How the Nets Got Worse by Trading for James Harden

How the Nets Got Worse by Trading for James Harden

by January 14, 2021 1 comment

James Harden is now a Net after he was traded from the Houston Rockets, but they’ve lost way more important pieces in their quest for a championship and in the future.

The day that we’ve all been waiting for has come. Harden has finally got his wish and is out of Houston. His destination: Brooklyn, to play with Kevin Durant. Notice I didn’t include Kyrie Irving because he decided to just not show up to work for a reason that he hasn’t said publicly.

Mortgaging the Future

Sean Marks traded away the organization’s entire future–their first-round picks in 2022, 2024, and 2026 and four pick swaps in 2021, 2023, 2025, and 2027 along with Jarrett Allen and Caris LeVert.

That’s the next seven seasons of their best draft picks that could keep the Nets as a contending franchise once Durant, Harden, and Irving are not on the team anymore.

Allen was the team’s best center and will be a future All-Star center who just scored 19 points and 18 rebounds on Rudy Gobert on January 5. LeVert was the team’s best bench player that consistently scored more than 20 points and was so valuable to a team that lost Spencer Dinwiddie to an ACL injury for the entire season.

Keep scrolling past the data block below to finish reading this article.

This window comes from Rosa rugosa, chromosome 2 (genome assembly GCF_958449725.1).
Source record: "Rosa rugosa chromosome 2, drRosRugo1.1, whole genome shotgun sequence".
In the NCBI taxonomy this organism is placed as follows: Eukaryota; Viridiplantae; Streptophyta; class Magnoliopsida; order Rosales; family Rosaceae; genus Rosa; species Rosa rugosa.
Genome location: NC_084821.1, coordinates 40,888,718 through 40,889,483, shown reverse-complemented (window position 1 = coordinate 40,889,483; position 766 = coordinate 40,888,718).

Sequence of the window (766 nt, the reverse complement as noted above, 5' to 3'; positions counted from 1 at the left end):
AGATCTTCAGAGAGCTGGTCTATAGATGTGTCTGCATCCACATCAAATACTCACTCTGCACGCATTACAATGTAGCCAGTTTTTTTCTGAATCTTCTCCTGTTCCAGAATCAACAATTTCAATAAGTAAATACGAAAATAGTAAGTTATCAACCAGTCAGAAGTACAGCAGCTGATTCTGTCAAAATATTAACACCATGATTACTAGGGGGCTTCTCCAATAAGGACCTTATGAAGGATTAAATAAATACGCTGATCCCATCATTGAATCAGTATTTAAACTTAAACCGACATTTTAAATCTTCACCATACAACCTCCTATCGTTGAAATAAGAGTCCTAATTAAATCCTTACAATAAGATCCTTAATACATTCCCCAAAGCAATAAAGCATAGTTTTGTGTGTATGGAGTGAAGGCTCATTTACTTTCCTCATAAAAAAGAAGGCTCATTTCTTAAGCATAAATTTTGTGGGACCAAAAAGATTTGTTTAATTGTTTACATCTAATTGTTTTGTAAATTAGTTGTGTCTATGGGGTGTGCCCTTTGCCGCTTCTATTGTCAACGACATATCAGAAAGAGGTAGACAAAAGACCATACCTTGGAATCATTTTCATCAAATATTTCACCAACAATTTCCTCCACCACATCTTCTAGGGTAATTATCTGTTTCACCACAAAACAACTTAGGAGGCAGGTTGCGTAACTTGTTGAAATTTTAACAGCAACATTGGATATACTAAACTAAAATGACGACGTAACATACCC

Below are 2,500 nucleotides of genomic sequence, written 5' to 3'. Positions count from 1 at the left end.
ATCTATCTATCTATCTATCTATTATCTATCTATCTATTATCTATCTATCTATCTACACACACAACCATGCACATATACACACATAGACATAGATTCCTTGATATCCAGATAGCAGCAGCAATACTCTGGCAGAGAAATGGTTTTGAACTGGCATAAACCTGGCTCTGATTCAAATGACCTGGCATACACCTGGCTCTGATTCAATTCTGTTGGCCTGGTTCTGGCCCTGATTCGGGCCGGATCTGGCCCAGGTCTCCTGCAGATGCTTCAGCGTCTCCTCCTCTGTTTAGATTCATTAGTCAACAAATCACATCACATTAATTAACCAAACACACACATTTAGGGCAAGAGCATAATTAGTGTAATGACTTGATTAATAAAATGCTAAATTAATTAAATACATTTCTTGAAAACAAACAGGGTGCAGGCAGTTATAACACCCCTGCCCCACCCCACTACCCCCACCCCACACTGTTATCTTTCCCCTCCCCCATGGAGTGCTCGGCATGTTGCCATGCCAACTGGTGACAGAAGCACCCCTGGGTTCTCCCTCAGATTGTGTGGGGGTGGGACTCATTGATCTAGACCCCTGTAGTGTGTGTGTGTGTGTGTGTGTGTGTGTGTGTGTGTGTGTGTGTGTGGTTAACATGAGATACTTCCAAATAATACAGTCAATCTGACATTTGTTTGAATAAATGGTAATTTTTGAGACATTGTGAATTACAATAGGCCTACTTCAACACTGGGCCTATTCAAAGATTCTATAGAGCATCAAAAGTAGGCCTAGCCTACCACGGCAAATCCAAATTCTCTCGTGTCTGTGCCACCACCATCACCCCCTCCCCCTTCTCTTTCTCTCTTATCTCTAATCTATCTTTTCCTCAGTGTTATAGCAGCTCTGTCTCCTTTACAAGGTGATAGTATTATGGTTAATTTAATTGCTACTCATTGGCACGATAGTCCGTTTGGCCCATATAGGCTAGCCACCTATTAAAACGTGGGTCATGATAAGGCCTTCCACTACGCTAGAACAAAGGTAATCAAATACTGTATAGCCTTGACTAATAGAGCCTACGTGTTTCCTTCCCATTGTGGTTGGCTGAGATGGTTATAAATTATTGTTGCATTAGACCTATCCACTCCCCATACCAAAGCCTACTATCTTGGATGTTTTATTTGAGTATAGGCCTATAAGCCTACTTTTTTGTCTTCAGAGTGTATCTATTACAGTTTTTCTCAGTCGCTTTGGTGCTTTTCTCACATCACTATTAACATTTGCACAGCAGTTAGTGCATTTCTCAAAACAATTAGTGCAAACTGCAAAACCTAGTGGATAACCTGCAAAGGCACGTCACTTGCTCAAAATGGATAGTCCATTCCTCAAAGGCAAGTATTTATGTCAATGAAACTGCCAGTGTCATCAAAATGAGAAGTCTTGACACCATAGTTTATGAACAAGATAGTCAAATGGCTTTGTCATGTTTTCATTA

Now, Nets fans will be watching a 32-year-old who isn’t a starting-caliber center anymore in DeAndre Jordan playing 35 minutes a game. They also now have just about no bench depth and their biggest problem got worse.

Where They Stand Now

The team’s defense has been terrible this season and Brooklyn just added Harden–who is known for not playing defense. They’ve given up more than 100 points to nine of first their 12 opponents this season. One of those nine games was when they gave up 126 points to the Oklahoma City Thunder, who are supposed to be the worst team in the Western Conference this season.

If the Nets win a championship, then this James Harden trade will be worth it. But the chances of sustainable success is probably out the window. Brooklyn has two or three seasons to win a title because once their small window closes, it will be hard to see them finding any young talent because they’ve lost just about every first-round draft pick they have in the next handful of years along with LeVert and Allen, who they had a great chance at signing to an extension.

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Main Credit Image: Embed from Getty Images

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